No matter what season, a camping hammock is ready to be in full swing! Hanging a hammock outdoors is sure to lift your spirits and quicken a sense of adventure.
Whether you plan on hanging around in your backyard, or on top of a mountain, it is essential that you know the best way to hang a hammock.
How To Tie A Hammock Around A Tree
Different suspension methods have been used over the years, and as we have gained more knowledge about what works and what doesn’t.
We have applied that knowledge to developing the best way to get a great hang.
There are several hardware suspensions that you can use when setting up a hammock for camping which includes lengths of chain, j-hook wall anchors and large s-hooks.
These methods, such as screwing an anchor directly into the tree greatly limit your mobility as you are tethered to one particular set of trees.
While your ability to be mobile might be a consideration, the far greater consideration is that this will damage the trees that you use them on.
Using A Rope
However, you choose to tie your hammock to a tree, using a rope or corded nylon can cause irreparable damage to the tree.
At Everest Active Gear, we believe in leaving no trace whenever possible. Working with nature, not against nature is part of the thought process whenever and wherever you are in the out of doors.
For many years, the traditional way of hanging a hammock was to use a rope. At that time, it made sense and was a handy and favored way to make a secure connection.
However, with knowledge comes responsibility. When you know better, you do better.
We now know better than to use an uncovered rope or nylon cord around a tree.
Ropes cause friction that damages the bark on a tree. Bark performs a function for the tree much like your skin does for your body.
Bark prevents disease and insects from getting into the tree itself. Besides protecting a tree, there is a vascular system that lies beneath the bark. This system carries nutrients and moisture from the roots to the branches and leaves.
Ropes can constrict the tree and kill it. Ropes can also embed themselves into the bark of a tree.
An uncovered rope can rub through the bark of a tree. Once a tree has sustained a friction rub that covers over 50% of the circumference of the tree, the tree will not survive.
It is as easy as putting a covering over a rope that prevents the rope from making direct contact with the tree.
If you are hanging a hammock in your own backyard, you could use an old garden hose and cut the appropriate length. Just thread the rope through the hose.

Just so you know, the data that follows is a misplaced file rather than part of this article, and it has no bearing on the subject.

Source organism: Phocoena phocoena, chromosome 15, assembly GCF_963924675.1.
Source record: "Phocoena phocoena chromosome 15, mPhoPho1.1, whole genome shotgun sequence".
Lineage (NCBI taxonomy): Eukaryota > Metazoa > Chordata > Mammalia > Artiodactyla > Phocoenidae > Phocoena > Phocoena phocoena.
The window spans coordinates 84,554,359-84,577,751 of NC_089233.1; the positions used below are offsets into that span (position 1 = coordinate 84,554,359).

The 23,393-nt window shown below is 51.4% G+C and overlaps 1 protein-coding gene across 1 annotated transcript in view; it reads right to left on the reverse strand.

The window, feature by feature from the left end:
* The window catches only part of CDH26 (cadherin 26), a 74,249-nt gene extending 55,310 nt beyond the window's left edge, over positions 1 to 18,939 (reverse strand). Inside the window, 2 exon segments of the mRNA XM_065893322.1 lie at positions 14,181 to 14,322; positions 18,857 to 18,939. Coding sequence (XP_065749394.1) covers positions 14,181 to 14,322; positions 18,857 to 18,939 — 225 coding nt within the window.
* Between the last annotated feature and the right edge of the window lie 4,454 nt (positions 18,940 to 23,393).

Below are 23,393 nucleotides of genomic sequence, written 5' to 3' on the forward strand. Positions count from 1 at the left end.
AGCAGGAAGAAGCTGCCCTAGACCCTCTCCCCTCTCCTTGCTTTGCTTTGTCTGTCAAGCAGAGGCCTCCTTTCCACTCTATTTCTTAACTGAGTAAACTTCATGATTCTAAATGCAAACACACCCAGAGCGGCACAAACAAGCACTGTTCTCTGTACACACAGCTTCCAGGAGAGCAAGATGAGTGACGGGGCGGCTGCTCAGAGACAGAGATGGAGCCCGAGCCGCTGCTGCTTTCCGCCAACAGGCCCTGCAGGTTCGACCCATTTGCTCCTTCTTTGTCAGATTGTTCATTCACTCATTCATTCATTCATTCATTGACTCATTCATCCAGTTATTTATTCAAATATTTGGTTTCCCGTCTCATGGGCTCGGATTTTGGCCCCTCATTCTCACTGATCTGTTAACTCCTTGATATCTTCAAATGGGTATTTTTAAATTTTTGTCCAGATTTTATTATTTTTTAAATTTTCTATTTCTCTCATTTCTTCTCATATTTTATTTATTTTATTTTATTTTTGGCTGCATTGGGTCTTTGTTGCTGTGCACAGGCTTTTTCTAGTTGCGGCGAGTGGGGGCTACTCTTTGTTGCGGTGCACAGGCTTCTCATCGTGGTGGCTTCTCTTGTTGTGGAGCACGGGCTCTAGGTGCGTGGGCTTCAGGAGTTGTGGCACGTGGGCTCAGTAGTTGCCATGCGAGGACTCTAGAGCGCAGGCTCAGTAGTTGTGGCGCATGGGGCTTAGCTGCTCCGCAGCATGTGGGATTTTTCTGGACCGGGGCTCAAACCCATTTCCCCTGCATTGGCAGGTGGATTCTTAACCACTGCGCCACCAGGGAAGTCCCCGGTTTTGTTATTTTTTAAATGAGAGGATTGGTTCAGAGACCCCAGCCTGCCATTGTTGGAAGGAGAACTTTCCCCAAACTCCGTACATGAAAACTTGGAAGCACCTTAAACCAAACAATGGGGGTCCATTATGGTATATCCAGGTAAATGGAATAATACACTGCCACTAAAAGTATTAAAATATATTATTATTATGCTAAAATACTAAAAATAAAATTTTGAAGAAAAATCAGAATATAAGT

When tying to the tree, just make sure that the covered part of the rope is what lies against the tree.
If you choose to use a rope when you are hammock camping, there are friction guards that can be purchased for rope or nylon cord and can help to not damage the bark on a tree.
Using Tree Straps
Using straps to hang your hammock is the best-recommended suspension method to use on trees.
These straps are made from flat webbing and do not cause bark abrasion.
If you are hanging a hammock in your backyard, you can adjust the straps as the tree grows.
Hammock straps are lightweight and extremely strong and durable. With a strap, you don’t need to know how to tie a knot and will not stretch.
Using straps will take less than two minutes to have your hammock secured between two trees and you take a break in the great outdoors!
Do hammocks hurt the trees?
Yes, when the suspension system is not tree-friendly or not set up correctly, hammocks can hurt trees. It is best to practice the "Leave No Trace" camping even if you are setting it up in your backyard.
Do hammocks need anchor points?
Anchor points are a vital part of the suspension system. It is where you will securely fasten your hammock. You can use a variety of suspension systems, including ropes and webbing straps.
What is a tree’s bark?
The visible tissue of the tree is called the bark. Commonly tree barks are unique in structure and appearance; in fact, most trees can be identified by the characteristics of their bark.
Do hammock straps leave marks on trees?
Yes, when the suspension system is not tree-friendly or not set up correctly, hammocks can leave a mark or two on trees. Hammock straps made out of soft webbing minimizes girdling and damage to the bark and cambium layer.
What types of trees can be used for hammocks?
Palm, maple, oak, and beech trees are ideal in setting up your hammock. Avoid trees with softwood, such as fruit trees and evergreens, and look out for any signs of disease.